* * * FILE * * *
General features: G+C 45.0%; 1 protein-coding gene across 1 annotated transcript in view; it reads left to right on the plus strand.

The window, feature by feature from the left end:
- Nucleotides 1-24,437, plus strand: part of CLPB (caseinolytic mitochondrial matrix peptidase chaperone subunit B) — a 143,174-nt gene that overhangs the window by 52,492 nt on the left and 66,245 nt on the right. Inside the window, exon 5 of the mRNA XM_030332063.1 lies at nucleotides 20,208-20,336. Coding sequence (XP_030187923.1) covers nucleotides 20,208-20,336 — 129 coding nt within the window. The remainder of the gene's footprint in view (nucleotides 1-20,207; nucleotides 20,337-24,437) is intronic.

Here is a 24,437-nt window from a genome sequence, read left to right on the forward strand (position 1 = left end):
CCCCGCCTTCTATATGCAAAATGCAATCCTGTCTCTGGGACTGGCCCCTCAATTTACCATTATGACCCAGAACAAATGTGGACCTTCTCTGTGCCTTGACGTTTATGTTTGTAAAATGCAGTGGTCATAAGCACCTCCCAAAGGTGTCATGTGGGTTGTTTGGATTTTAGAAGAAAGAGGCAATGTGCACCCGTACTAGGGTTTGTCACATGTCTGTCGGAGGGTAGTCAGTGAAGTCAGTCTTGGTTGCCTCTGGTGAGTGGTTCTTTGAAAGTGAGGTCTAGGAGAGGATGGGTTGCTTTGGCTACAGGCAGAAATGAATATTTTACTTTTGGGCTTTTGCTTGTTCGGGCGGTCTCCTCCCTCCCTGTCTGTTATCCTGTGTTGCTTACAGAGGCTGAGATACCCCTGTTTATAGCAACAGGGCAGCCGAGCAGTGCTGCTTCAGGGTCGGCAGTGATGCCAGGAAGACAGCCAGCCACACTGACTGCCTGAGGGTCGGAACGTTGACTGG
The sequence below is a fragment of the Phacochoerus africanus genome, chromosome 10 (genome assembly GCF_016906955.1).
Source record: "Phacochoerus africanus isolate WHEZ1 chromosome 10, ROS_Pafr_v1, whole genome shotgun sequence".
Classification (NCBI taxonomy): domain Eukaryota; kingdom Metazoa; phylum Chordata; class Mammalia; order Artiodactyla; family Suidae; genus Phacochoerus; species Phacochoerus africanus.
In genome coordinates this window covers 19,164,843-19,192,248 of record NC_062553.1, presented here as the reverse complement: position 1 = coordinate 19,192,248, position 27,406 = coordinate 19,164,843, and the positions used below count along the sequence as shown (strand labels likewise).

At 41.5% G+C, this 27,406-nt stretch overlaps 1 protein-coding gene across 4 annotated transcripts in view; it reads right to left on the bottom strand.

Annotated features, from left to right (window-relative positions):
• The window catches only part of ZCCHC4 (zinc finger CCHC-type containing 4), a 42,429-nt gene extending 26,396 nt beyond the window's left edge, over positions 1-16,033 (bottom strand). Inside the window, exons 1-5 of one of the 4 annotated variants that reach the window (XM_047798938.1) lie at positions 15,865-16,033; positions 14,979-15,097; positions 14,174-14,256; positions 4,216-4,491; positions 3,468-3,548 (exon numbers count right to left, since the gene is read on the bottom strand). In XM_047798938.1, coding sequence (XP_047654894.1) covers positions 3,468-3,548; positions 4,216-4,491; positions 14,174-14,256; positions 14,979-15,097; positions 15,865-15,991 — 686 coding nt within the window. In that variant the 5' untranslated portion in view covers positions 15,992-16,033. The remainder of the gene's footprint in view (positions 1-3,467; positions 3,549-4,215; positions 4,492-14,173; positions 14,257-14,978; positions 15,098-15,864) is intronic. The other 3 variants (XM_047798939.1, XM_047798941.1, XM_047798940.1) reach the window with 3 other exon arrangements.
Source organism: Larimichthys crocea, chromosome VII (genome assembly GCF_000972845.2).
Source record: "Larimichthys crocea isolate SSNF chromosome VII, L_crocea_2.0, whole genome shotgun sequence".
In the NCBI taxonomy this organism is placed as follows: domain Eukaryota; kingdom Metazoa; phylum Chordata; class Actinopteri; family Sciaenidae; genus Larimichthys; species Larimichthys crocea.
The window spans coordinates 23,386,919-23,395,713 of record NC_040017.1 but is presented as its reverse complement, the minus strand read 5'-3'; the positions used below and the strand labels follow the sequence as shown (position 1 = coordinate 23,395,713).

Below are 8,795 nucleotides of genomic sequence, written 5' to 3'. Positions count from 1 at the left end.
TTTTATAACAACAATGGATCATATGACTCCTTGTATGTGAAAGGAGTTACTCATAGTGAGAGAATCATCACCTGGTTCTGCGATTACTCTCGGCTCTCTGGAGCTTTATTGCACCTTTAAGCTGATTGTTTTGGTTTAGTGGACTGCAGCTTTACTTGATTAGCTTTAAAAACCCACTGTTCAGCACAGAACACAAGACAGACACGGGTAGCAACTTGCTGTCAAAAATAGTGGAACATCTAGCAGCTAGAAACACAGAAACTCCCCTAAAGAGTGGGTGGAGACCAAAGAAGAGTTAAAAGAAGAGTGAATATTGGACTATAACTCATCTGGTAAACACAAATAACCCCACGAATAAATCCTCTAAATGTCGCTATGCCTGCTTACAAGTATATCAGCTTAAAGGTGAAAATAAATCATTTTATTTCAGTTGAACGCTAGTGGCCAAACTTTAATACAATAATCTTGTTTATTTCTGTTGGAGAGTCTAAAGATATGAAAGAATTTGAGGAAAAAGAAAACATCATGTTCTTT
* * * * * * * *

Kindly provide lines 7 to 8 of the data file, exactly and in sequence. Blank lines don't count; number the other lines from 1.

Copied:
Source record: "Phacochoerus africanus isolate WHEZ1 chromosome 10, ROS_Pafr_v1, whole genome shotgun sequence".
Classification (NCBI taxonomy): domain Eukaryota; kingdom Metazoa; phylum Chordata; class Mammalia; order Artiodactyla; family Suidae; genus Phacochoerus; species Phacochoerus africanus.